Tear Down the Barriers to Health Equity, CMA Tells Doctors
Front-line physicians can do much to improve health equity by taking practical steps to help their patients counter social or economic factors that act as barriers to good health, says Canada’s national doctors’ association.
The Canadian Medical Association (CMA), which represents over 77,000 physicians, released a paper Monday noting that social and economic conditions often determine health quality even though these areas fall outside of the traditional health sector.
Most major diseases also follow a social gradient, the paper says, with those in the lowest socio-economic groups having the greatest burden of illness.
“We know that health is linked to income and that the poorer you are, the more likely you are to suffer heart disease, mental illness, and other major diseases,” said CMA president Anna Reid.
“Physicians, other health care providers, all of us, need to do what we can to can help turn the tide toward health equity—program by program, policy by policy, patient by patient.”
The paper outlines seven steps physicians can take to address social and economic obstacles, such as offering flexible office hours and a convenient office location, or helping to link patients with supportive community programs and services.
“As physicians, we’re not the experts in housing, early childhood development, income equality, or any of the other social determinants of health, but we see every day the impact of these factors on the health of our patients,” said Reid.
“If we want our patients to truly be well, we sometimes need to look beyond their symptoms and consider the broader context of their lives.”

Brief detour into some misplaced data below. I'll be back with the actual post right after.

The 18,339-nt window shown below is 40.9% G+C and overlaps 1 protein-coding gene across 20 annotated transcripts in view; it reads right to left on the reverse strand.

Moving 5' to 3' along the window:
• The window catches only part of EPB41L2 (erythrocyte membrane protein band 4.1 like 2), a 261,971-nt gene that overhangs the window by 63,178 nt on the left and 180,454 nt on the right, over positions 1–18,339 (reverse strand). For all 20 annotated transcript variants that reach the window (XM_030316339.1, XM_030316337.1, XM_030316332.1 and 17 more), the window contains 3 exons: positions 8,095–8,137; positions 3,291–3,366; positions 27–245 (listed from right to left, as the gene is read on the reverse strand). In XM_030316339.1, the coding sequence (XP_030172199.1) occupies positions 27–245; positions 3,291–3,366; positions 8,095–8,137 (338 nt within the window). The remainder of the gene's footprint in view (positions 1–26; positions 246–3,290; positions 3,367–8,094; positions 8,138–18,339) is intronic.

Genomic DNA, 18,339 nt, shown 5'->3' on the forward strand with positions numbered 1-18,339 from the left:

Physicians and leaders in the medical field across the country were interviewed for the study, and asked to identify common areas of intervention for addressing health equity within their practice. The physicians also identified barriers to achieving greater health equity such as personal feelings of powerlessness, social stigma, and a lack of time, knowledge, or programs to address complex issues.
Two years ago, the CMA launched a National Dialogue on Health Care Transformation online and at public town halls, asking Canadians what they thought of the health care system and how it should look in the future.
This year, the CMA’s National Dialogue is focused on the social determinants of health, such as income, early childhood development, housing, and access to healthy food. Online and at a series of public town hall meetings across Canada, the CMA is asking Canadians about the impact of the social determinants of health on their lives and what actions can be taken to mitigate them.
Town hall meetings have already taken place in Winnipeg and Hamilton in recent months, and will continue in Charlottetown on March 28, Calgary on April 23, and Montreal on May 8.